Presentation on theme: "File Parts. Ensure file is fitted with handle before use to avoid injury."— Presentation transcript:
Ensure file is fitted with handle before use to avoid injury
File Handle Fitting The handle must be fitted correctly to avoid damage, if it were just forced on using a hammer or mallet the handle would split due to taper on tang forcing wood out. Correct fitting method is: 1) Heat up the tang of the file with a flame as shown
2) Push handle onto heated tang using leather gloves as shown below. This burns the wood inside the hole of the handles and forms it to the shape of the tang to form a good tight fit that will be permanent.
Using the file The file is held with both hands squarely on material as shown and moved across work piece as shown to achieve flat finish
To achieve a very fine cut with a smooth finish the file is used as shown below, this is called draw filing
Types of File cut Files are produced with three main types of cut these are: 1) Single cut files have one set of teeth diagonally arranged across the file and are used on soft materials such as Copper and Brass as the single row of teeth is less likely to clog up.
2) Cross cut files have two sets of teeth crossing each diagonally across the file, these are the most common type and are used on harder materials such as iron and steel, as this type of material is less likely to clog up the file.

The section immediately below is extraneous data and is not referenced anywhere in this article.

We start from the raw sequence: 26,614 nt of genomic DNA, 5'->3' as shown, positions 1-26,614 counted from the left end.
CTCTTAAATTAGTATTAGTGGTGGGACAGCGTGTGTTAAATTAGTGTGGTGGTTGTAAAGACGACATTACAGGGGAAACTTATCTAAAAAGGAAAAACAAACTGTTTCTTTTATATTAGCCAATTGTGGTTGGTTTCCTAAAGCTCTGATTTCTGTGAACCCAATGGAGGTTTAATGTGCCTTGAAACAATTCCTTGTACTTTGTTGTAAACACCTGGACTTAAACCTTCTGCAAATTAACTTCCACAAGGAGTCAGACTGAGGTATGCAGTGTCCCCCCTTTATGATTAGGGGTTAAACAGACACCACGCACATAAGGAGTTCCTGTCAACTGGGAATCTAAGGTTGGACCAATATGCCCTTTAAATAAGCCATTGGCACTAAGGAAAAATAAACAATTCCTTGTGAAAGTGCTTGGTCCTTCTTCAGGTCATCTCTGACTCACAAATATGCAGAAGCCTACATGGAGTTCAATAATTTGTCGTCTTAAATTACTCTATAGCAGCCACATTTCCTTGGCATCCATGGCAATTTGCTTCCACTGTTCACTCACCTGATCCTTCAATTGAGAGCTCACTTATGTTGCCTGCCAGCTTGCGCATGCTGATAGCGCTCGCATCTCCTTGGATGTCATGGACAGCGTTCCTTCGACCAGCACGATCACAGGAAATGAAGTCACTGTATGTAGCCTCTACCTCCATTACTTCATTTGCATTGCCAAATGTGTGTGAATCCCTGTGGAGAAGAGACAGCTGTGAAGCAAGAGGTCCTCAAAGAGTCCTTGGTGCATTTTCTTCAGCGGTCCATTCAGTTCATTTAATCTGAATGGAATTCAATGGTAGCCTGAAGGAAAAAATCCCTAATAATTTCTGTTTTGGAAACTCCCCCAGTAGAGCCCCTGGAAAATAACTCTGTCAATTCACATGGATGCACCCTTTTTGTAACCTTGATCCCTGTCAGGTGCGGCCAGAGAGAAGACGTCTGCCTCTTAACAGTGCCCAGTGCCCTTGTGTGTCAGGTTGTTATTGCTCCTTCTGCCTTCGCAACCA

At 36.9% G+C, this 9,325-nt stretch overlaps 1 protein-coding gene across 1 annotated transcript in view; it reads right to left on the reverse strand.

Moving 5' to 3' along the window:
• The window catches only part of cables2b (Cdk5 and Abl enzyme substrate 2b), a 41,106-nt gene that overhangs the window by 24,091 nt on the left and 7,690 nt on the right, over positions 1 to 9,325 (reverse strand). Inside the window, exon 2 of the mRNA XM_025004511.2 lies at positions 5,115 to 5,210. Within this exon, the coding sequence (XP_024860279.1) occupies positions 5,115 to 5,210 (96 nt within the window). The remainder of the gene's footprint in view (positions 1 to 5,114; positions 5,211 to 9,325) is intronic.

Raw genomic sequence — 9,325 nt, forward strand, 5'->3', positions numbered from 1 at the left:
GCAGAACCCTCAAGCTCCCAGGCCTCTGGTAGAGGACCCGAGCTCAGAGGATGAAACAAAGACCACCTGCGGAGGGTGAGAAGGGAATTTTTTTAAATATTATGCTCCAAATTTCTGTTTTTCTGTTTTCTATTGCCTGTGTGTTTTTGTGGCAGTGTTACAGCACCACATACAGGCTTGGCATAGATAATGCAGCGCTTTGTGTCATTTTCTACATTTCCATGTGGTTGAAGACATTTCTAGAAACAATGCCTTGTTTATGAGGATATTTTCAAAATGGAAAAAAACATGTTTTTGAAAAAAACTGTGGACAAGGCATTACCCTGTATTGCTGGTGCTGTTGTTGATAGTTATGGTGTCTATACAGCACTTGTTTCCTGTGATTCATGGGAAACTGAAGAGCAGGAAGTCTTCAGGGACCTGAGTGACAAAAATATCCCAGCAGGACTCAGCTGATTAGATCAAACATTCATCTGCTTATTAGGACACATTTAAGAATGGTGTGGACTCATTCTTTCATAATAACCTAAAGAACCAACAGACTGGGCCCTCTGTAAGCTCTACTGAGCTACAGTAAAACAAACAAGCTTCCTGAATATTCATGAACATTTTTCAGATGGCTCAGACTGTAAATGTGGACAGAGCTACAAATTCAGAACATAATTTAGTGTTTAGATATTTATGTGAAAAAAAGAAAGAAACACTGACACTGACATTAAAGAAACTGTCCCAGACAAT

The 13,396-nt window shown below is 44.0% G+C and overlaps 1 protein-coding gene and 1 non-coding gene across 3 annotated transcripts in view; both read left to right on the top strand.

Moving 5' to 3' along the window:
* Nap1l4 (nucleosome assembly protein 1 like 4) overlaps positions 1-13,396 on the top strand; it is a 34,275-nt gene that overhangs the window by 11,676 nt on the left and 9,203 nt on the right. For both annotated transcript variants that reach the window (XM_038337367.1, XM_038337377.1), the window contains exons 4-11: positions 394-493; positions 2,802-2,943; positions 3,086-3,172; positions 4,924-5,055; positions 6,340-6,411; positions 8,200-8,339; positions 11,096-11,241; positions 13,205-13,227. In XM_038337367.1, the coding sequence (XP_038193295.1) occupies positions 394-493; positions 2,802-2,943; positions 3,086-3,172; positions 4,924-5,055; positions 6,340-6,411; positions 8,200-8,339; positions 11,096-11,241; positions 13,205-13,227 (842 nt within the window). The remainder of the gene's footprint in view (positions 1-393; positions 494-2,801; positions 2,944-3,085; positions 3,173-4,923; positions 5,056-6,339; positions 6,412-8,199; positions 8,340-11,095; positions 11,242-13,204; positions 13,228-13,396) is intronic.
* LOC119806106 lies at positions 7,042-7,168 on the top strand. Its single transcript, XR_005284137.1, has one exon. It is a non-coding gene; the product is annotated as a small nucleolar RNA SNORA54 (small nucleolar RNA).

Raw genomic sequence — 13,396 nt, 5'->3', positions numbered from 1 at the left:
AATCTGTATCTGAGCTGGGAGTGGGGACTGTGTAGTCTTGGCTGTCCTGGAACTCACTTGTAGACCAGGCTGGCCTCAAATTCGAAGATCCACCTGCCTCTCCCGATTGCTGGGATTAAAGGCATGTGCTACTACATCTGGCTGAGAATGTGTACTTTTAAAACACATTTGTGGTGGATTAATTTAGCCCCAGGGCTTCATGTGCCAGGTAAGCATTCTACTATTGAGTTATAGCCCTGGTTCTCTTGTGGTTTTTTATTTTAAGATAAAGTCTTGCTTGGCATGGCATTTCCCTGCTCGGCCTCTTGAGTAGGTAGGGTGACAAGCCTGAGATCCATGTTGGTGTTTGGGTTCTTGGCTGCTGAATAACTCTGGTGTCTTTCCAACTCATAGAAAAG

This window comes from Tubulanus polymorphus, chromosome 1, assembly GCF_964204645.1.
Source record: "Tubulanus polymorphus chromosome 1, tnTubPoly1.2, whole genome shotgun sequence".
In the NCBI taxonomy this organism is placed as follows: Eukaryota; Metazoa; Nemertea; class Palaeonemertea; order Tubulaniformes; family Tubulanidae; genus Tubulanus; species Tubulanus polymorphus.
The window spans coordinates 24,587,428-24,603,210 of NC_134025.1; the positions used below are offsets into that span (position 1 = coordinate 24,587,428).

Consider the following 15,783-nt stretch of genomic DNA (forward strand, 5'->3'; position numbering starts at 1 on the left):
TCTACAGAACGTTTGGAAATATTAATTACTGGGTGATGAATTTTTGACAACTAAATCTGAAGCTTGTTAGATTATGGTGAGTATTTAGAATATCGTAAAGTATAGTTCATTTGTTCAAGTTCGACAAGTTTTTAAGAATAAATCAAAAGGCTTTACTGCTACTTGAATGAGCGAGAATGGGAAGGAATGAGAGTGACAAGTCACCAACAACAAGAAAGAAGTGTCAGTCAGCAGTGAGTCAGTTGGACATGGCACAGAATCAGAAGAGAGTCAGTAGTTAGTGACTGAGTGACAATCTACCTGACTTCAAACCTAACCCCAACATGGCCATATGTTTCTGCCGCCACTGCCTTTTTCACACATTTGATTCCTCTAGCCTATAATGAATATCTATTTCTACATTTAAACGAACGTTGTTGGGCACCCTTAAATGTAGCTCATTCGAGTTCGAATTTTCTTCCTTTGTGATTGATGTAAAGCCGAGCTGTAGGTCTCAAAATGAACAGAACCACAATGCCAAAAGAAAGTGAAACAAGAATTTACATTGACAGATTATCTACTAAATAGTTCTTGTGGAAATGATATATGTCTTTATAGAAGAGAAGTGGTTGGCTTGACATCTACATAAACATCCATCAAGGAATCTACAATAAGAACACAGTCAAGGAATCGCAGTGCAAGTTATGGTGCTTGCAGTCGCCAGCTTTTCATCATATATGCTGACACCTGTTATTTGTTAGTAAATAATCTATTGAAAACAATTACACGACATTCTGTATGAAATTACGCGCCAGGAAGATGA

3) The rasp has large individual teeth arranged well spaced out across the file in rows, they are used for filling very soft materials such as aluminium, wood and plastic as there is a greater risk of materials like these clogging up the file
Grades of file Files are produced in five main grades these are: Rough cut which are very course and used to remove large quantities of material quickly. Bastard cut which is semi-rough and used to remove medium amounts of material, for general purpose filing and where surface finish is not important. Second cut which is used to remove small to medium amounts of material, and shape component close to finished size, also where a reasonable surface finish is required. Smooth cut which is used to remove small amounts of material, and can be a finishing cut if a smooth surface finish is required. Dead smooth cut which is used only for finishing cuts where only very small amounts of material need to be removed and where a very smooth surface finish is required.
The three most commonly used grades are shown below
Different shaped files Flat file: this is parallel in width and thickness, usually has a double cut on both faces with a single cut on one edge and no teeth on final edge, this is known as a safe edge which protects shoulders when filing against a finished edge.
Square file which tapers on all sides on the last third used for filing rectangular holes, slots or grooves
Round file, as the name suggests this is round in shape and used for opening up holes or elongating slots.
Half round file, double cut on flat face and single cut on round face, used for filing internal curved surfaces, flat side can be used for general purpose filing.
Three square or triangular file, this is double cut on all three faces it is used for filing corners or acute angles.
Knife file, very thin used for filing were there is very little space such as small openings or grooves.